What began in Uttar Pradesh is slowly spreading to other agriculture-heavy states in the country — demand for huge farm loan waivers. After Uttar Pradesh chief minister, Yogi Adityanath announced a Rs 30,000 crore farm loan waiver, Maharashtra followed with an even bigger loan waiver, initially estimated to the tune of Rs 35,000 crore. Farmer bodies in others states like Madhya Pradesh, Haryana, Tamil Nadu and Punjab, have raised similar demands. There is a good possibility that the actual size of the farm loan waiver will be much bigger than what is originally estimated in all these states.
For instance, Maharashtra has 1.36 crore farmers with total loans amounting to Rs 1.14 lakh crore loans. No matter how hard the government tries to minimise the damages, Rs 35,000 crore will be too small to appease the miffed farmers. It is not feasible at this stage to work out the combined size of these schemes but this will certainly be much bigger than the Rs 70,000 crore doled out by the Congress-led UPA government in 2008.
It is not, therefore, surprising why the Narendra Modi government at the Centre is distancing itself from the farm loan waivers, refusing to share any burden. On Monday, Union finance minister Arun Jaitley refused to be a party of the loan waiver talks saying states which want to go in for farm loan waivers need to generate funds for themselves.
Jaitley is right. After all, why should the Centre take the burden of states' largesse? The central government already has enough burden on its shoulders-sinking state-run banks that cry for recapitalisation, faltering economy that begs much higher public spending, committed pay outs to the government employees and so on.
But, how did this whole chain of farm loan waivers begin in the first place? It was none other than Prime Minister Narendra Modi who promised the loan waiver to farmers in Uttar Pradesh first. In the run up to the Uttar Pradesh election campaign, Modi had said farm loan waiver will be taken up in the first Cabinet meeting once BJP comes to power in the state. The Adityanath government fulfilled this promise, however, it triggered similar demands from farmers in other states and massive, violent agitations across the country which brings us to this question
How can the Centre wash its hands off the loan waivers when it was the prime minister himself who set the ball rolling by bringing farm loan waivers in election agenda?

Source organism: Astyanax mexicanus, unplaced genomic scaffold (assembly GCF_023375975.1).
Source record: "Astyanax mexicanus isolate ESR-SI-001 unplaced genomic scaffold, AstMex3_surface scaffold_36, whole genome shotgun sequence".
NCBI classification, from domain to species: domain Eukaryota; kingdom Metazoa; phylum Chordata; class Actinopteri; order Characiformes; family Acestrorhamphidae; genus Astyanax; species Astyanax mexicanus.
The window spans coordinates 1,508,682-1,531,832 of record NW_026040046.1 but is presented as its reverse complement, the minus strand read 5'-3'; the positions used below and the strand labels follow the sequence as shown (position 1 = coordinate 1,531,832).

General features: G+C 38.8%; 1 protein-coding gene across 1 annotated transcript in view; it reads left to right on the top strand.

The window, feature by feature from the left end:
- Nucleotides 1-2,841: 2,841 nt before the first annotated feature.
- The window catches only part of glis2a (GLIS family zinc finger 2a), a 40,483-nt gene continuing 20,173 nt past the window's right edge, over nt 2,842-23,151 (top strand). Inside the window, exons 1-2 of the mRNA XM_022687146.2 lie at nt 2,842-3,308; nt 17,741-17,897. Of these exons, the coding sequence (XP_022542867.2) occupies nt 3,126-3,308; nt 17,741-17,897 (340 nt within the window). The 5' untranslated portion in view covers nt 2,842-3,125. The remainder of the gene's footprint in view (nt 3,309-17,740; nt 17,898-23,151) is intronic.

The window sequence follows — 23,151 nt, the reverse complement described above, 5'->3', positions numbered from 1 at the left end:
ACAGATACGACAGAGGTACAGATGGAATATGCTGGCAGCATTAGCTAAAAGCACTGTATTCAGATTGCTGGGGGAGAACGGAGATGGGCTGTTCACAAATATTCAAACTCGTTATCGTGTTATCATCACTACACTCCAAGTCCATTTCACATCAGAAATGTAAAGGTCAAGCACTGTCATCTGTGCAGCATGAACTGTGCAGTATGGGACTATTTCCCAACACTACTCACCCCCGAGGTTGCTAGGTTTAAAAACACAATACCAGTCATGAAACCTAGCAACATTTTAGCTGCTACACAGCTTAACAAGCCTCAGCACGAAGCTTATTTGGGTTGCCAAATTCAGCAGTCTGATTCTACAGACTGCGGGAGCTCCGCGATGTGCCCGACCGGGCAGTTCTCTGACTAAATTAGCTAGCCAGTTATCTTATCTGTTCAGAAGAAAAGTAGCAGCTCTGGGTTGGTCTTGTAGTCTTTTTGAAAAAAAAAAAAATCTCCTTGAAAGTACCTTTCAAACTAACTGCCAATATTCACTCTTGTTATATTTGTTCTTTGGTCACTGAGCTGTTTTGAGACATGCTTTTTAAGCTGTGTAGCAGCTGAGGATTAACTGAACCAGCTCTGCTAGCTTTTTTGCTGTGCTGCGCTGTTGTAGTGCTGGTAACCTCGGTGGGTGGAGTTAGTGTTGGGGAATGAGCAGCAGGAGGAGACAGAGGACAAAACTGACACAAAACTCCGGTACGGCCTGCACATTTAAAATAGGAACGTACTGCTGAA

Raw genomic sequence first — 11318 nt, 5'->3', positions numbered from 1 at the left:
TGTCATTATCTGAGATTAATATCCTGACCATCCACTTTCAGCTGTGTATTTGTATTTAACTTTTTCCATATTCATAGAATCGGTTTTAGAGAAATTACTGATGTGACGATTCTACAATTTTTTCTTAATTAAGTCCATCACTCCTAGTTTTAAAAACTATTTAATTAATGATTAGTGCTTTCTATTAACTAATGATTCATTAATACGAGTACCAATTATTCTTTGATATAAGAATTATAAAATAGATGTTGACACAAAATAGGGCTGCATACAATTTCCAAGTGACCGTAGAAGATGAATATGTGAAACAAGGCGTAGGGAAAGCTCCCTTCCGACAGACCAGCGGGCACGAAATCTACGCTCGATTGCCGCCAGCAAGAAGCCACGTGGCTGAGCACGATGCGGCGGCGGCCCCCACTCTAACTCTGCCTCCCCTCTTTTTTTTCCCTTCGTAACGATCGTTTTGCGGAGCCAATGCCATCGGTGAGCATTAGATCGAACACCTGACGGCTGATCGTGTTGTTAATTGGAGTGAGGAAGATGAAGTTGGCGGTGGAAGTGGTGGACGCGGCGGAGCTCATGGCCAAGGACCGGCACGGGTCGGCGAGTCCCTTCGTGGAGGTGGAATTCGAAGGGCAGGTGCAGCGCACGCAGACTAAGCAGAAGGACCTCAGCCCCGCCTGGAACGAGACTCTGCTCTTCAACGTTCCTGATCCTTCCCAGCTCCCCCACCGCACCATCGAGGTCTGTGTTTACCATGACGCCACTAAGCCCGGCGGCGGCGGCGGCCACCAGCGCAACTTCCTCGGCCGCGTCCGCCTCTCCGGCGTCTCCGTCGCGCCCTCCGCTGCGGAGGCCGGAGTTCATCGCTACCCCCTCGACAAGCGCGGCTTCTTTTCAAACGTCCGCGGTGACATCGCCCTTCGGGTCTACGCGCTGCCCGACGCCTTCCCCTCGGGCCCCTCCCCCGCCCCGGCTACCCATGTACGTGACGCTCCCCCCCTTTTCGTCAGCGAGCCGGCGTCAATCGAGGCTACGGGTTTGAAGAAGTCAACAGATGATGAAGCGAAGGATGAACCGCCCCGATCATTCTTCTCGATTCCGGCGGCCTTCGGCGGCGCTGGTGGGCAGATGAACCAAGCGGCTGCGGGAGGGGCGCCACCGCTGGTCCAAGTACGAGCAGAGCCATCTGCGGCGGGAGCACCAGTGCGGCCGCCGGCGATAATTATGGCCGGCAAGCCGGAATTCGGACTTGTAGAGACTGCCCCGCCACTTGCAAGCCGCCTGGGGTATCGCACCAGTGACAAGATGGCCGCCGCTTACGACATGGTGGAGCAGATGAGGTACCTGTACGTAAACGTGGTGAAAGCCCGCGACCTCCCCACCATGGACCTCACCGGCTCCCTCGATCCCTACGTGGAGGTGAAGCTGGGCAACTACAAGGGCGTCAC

To start with, promising a loan waiver was a big mistake by Modi for well-known reasons. Such a measure instantly and irrevocably destroys the credit culture of the farmer in an entire geography and even lessens the chances of these farmers for securing future credit with ease. It happened during the 2008 UPA government's regime. Also, never in the past have state-run banks (which are the obvious targets to roll out populist policies) been compensated on time for waiving loans. Hence, this puts a major burden on balance sheets of banks.
However, along with BJP and the prime minister, the Congress, too, has to share the blame for inculcating the loan waiver culture in India's agricultural sector.
For the Congress too, loan waiver promise has been the biggest poll plank in the run up to the Uttar Pradesh elections. Party vice-president, Rahul Gandhi assured the farmers that the waiver will happen within 10 days after his party comes to power. For a seasoned politician, offering freebies has become the easiest way to pursue the poor man's votes. But, a politician rarely thinks about the deeper damage an announcement like this is likely to cause to the credit culture and state finances. This is the reason why the Reserve Bank of India has repeatedly cautioned against such an exercise.
If one looks at the RBI's credit growth figures, funding shortage has never been an issue for farmers. Every year, under the target set by the Union Budget and also to comply with priority sector lending rules, banks lend heavily to the sector. Despite this the sector continues to be economically stressed. It tells us tat the farmers do not need the money or the freebies. The problem lies somewhere else. May be the solution lies in offering better farm technology, assistance to procure and store farm products and get good value for the farmer for the produce.
States which are forced to implement loan waiver will have heavy financial burden for many years to come. This will also break the backs of state-run banks that have lent huge sums to farmers, mainly on account of vanishing credit culture. It is ironical that the Centre is washing off its hands the crop waiver exercise after initiating the idea in this round as an easy political tool to win votes.
Published Date: Jun 14, 2017 08:29 AM | Updated Date: Jun 14, 2017 08:32 AM